It was later able to add another adjacent 50 acres to the parcel, including an area on the north side of their land owned by the Park Board, which it obtained from the Park Board in trade for land along the coulee, which was not fit for residential use and would later become an undeveloped city park, providing a long strip of green space through the middle of the development. The land remains undeveloped today.

With enough members to ensure there would be a large-scale housing project, and with a sizeable bank account generated by the $100 memberships, planning began.

Contractors were contacted and they estimated that considerable cost savings — as much as 30 percent — could be realized if they built a large number of homes in a concentrated area with a few floor plans.

In May, the city was visited by Sam Kaplan, from the Chicago office of the National Housing Agency. His visit began a long association between the co-op and the agency. On May 16, the association’s secretary, C.H. Koch, wrote Kaplan a lengthy letter summarizing the progress the group had made in the short time it had been in existence.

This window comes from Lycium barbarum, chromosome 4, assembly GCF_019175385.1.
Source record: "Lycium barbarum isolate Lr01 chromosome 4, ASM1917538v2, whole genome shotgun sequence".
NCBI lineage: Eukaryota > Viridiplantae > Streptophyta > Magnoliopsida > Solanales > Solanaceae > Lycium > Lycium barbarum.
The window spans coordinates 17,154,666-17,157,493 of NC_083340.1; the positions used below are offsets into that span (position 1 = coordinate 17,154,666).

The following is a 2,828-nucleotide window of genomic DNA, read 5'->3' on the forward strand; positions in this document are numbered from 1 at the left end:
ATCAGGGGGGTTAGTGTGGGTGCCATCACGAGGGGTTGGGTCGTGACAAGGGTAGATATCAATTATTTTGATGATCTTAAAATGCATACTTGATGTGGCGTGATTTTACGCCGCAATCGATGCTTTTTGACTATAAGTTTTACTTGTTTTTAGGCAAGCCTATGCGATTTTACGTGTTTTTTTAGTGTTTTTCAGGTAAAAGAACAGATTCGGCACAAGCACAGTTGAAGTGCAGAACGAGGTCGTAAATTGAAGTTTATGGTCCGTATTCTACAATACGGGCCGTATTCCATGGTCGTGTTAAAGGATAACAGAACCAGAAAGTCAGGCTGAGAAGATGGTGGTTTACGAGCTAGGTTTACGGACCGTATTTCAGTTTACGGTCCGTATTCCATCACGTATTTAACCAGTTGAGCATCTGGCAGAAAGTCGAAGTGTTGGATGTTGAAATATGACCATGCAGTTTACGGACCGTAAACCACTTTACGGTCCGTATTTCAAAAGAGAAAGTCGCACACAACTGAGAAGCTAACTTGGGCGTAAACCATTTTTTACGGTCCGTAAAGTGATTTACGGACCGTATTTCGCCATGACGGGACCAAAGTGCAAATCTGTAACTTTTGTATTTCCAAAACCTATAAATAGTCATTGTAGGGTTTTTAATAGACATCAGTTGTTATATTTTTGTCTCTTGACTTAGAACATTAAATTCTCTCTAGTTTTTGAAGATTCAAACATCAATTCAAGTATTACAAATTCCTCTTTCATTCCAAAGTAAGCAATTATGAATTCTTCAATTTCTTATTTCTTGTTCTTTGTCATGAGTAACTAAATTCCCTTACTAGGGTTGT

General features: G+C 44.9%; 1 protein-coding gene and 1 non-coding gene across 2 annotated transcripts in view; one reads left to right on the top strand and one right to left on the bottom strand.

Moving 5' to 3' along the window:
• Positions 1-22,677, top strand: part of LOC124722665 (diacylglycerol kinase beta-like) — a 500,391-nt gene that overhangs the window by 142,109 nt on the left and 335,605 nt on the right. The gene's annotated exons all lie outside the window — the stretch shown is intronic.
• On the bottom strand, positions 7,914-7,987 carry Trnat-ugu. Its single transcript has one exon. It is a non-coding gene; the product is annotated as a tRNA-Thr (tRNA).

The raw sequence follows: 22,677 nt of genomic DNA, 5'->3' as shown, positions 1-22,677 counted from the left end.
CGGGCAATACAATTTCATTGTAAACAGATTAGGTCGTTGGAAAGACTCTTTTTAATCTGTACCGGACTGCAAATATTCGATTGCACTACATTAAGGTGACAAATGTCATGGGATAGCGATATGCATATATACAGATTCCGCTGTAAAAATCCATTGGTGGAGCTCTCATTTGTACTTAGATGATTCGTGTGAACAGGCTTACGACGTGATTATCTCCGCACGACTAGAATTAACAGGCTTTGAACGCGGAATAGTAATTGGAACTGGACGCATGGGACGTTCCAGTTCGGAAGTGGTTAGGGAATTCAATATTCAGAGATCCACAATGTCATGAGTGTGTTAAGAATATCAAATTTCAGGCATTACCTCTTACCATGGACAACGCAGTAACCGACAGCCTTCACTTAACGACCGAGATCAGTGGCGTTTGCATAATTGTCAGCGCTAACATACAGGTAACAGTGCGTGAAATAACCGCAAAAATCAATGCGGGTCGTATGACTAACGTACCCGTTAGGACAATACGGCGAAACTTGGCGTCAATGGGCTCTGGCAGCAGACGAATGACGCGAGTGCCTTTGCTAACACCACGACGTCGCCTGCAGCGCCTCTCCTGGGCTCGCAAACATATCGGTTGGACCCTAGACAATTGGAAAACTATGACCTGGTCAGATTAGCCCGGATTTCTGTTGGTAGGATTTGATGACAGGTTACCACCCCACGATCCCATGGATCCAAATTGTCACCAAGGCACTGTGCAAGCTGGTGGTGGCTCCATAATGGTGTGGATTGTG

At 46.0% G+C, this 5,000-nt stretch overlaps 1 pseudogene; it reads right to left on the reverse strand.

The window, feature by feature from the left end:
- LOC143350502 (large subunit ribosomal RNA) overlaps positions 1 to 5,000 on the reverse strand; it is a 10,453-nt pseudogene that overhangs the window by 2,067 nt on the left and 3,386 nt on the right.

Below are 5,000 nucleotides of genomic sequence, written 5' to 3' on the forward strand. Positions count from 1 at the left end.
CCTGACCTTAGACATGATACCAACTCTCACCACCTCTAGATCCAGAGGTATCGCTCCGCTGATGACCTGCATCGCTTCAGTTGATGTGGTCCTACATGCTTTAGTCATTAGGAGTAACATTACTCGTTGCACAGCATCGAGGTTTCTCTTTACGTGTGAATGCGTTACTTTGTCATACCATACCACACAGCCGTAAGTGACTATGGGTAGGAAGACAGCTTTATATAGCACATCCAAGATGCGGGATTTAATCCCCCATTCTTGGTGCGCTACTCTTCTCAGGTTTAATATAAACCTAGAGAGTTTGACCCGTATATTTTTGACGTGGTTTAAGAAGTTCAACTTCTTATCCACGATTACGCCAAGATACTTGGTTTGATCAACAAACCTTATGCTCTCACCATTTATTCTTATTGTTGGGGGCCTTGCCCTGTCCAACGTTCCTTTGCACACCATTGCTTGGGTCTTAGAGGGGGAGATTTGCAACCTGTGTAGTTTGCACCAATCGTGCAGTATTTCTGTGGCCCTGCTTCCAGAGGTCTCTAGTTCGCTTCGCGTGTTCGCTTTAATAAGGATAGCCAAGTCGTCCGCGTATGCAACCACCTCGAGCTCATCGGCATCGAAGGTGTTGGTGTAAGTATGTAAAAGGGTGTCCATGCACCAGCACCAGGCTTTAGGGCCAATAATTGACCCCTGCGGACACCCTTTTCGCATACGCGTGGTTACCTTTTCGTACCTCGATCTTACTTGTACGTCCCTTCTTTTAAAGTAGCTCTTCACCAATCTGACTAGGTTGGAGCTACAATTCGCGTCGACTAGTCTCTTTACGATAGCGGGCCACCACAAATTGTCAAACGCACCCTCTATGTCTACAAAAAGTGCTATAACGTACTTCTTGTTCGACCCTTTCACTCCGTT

“Everything is still very much in the planning stage,” Koch wrote. “Everyone of us, except our attorney, is working in his spare time. And we are all new at such a thing as this. We feel that if we can make this succeed, which I am certain we will do, we will have helped the housing problem in Bismarck immeasurably. Also we will have helped many people acquire homes of their own who, otherwise, might have a much more difficult time doing so.”

Koch went on to say his group would like assistance in financing, especially with G.I. loans for the veterans, assistance in getting materials (“priorities which will produce the goods, not mere hunting licenses”) and technical information on building.